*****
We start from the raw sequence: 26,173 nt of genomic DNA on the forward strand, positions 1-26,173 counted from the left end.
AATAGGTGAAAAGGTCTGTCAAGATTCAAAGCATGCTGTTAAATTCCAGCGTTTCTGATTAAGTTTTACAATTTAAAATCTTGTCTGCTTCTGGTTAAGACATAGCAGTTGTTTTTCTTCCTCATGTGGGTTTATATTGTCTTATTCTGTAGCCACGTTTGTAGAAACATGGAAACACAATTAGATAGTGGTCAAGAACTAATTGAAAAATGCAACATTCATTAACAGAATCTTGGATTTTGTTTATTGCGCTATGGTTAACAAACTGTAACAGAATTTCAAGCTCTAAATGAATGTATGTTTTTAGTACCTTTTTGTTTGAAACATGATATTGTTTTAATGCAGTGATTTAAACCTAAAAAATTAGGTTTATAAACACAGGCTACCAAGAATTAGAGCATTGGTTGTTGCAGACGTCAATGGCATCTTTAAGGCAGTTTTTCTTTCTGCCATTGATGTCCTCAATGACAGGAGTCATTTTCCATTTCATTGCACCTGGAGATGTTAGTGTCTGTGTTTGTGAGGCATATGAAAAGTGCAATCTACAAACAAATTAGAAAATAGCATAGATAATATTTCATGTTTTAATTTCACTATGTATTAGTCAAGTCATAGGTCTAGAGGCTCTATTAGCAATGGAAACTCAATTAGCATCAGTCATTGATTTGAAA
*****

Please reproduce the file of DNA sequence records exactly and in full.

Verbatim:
We start from the raw sequence: 26,173 nt of genomic DNA on the forward strand, positions 1-26,173 counted from the left end.
AATAGGTGAAAAGGTCTGTCAAGATTCAAAGCATGCTGTTAAATTCCAGCGTTTCTGATTAAGTTTTACAATTTAAAATCTTGTCTGCTTCTGGTTAAGACATAGCAGTTGTTTTTCTTCCTCATGTGGGTTTATATTGTCTTATTCTGTAGCCACGTTTGTAGAAACATGGAAACACAATTAGATAGTGGTCAAGAACTAATTGAAAAATGCAACATTCATTAACAGAATCTTGGATTTTGTTTATTGCGCTATGGTTAACAAACTGTAACAGAATTTCAAGCTCTAAATGAATGTATGTTTTTAGTACCTTTTTGTTTGAAACATGATATTGTTTTAATGCAGTGATTTAAACCTAAAAAATTAGGTTTATAAACACAGGCTACCAAGAATTAGAGCATTGGTTGTTGCAGACGTCAATGGCATCTTTAAGGCAGTTTTTCTTTCTGCCATTGATGTCCTCAATGACAGGAGTCATTTTCCATTTCATTGCACCTGGAGATGTTAGTGTCTGTGTTTGTGAGGCATATGAAAAGTGCAATCTACAAACAAATTAGAAAATAGCATAGATAATATTTCATGTTTTAATTTCACTATGTATTAGTCAAGTCATAGGTCTAGAGGCTCTATTAGCAATGGAAACTCAATTAGCATCAGTCATTGATTTGAAA